THE EXPERIMENT WITH THE BOTTLE OF COLD WATER
NCLE PAUL had rightly said, the evening before, that clouds
are nothing but fog floating high in the air instead of
spreading over the earth; but he had not said what fogs are
composed of and how formed. So the next day he continued his
talk of clouds.
"When Mother Ambroisine hangs the clothes she has just
washed on the line, what does she do it for? To dry the
linen, to free it from the water with which it is saturated.
Well, what becomes of this water, if you please?"
"It disappears, I know," answered Jules, "but I should find
it very hard to tell what becomes of it."
"This water is dissipated in the air, where it dissolves and
becomes as invisible as the air itself. When you wet a heap
of dry sand, the water permeates it throughout and
disappears. It is true that the sand then takes a different
appearance: it was dry before, it is wet afterward. The sand
drinks the water that comes into contact with it. Air does
the same: it drinks the moisture from the linen and becomes
damp itself; and it drinks it so completely that all—air
and water—remain as invisible as if the air held no
foreign substance. Vapor is the name given to water thus
invisi-  ble, or in some sort aërial, that is to say
resembling the air; and the reduction of water to this new
state is called evaporation. The moisture of the linen we
wish to dry evaporates; the water is dissipated in the air
and thus becomes invisible vapor, which spreads in every
direction at the will of the wind. The warmer it is, the
quicker and more abundant the evaporation. Have you not
noticed that a wet handkerchief dries very quickly in a hot
sun, and loses its moisture only very slowly if the weather
is cloudy and cold?"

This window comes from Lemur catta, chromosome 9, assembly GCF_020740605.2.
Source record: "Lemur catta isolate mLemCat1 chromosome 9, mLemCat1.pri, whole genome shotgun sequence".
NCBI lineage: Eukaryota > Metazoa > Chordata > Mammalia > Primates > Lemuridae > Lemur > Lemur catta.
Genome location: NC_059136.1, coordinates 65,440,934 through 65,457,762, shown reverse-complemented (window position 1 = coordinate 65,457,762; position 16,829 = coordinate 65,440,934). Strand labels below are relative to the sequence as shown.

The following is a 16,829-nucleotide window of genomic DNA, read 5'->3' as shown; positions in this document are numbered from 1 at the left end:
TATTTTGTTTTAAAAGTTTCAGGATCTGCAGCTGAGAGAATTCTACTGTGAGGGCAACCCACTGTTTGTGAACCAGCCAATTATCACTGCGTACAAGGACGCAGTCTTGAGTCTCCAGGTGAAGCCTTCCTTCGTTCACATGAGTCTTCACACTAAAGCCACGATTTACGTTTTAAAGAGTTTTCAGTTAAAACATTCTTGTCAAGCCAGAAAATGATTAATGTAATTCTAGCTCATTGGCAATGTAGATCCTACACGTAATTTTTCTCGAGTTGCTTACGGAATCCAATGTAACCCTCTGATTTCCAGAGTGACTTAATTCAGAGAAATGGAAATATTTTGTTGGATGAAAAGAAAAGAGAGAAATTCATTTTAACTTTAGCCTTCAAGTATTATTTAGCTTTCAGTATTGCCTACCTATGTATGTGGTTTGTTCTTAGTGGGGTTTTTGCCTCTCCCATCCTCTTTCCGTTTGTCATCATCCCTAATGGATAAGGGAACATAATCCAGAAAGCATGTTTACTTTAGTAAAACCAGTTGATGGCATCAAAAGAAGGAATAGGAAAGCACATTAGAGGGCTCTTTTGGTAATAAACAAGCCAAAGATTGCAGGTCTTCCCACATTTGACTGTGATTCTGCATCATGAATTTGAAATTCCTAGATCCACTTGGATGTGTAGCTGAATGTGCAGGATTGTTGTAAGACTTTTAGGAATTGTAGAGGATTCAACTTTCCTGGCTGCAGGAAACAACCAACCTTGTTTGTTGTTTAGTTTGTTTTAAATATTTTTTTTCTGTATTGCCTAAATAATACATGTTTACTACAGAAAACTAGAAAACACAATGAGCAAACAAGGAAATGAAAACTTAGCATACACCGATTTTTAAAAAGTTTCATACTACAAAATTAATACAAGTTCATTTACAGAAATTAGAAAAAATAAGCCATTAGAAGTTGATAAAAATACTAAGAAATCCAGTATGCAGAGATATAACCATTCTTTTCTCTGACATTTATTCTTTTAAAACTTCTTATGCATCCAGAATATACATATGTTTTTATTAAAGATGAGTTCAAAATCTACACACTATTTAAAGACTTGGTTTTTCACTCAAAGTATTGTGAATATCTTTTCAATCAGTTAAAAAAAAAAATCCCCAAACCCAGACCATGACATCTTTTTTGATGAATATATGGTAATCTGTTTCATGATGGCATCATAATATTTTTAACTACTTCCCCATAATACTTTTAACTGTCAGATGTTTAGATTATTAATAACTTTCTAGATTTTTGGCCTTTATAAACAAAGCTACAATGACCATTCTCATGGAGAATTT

"Mother Ambroisine is always very glad when she has a fine
day for her washing," Claire remarked.
"Remember, too, what happens after watering the garden.
When, at close of a very warm day, we have to give a drink
to those poor plants dying of thirst, something like this
happens: The pump runs at its utmost capacity; you all make
haste with your watering-pots; one goes here, another there,
carrying water to the suffering plants, seed-plots, and
potted flowers. Soon the garden has drunk copiously. How
fresh it is then, how the plants, wilted by the heat, regain
vigor and straighten up again, as happy as ever! You could
almost think you heard them whispering to one another and
telling how glad they were to be watered. If it could only
stay that way! But, bah! the next day the earth is dry once
more and all has to be done over again. What has become of
the last evening's water? It has evaporated, dissolved into
the air; and now it is perhaps traveling far away, at a
great height, until, turned into a scrap of cloud, it falls
 rain. When Jules tires himself working the pump to
water the flowers, has he ever thought that the water drawn
from the well and spread over the ground sooner or later is
dissipated in the immensities of the air to play its modest
part in the formation of clouds?"
"In watering my garden," answered Jules, "I did not think I
was watering the air more than anything else. But I see now:
air is the great drinker. Of the contents of a watering-pot
the plants take perhaps a handful; the air drinks up the
rest. And that is why we have to do it all over again every
"And if you exposed a plateful of water to the sun what
would finally become of it?"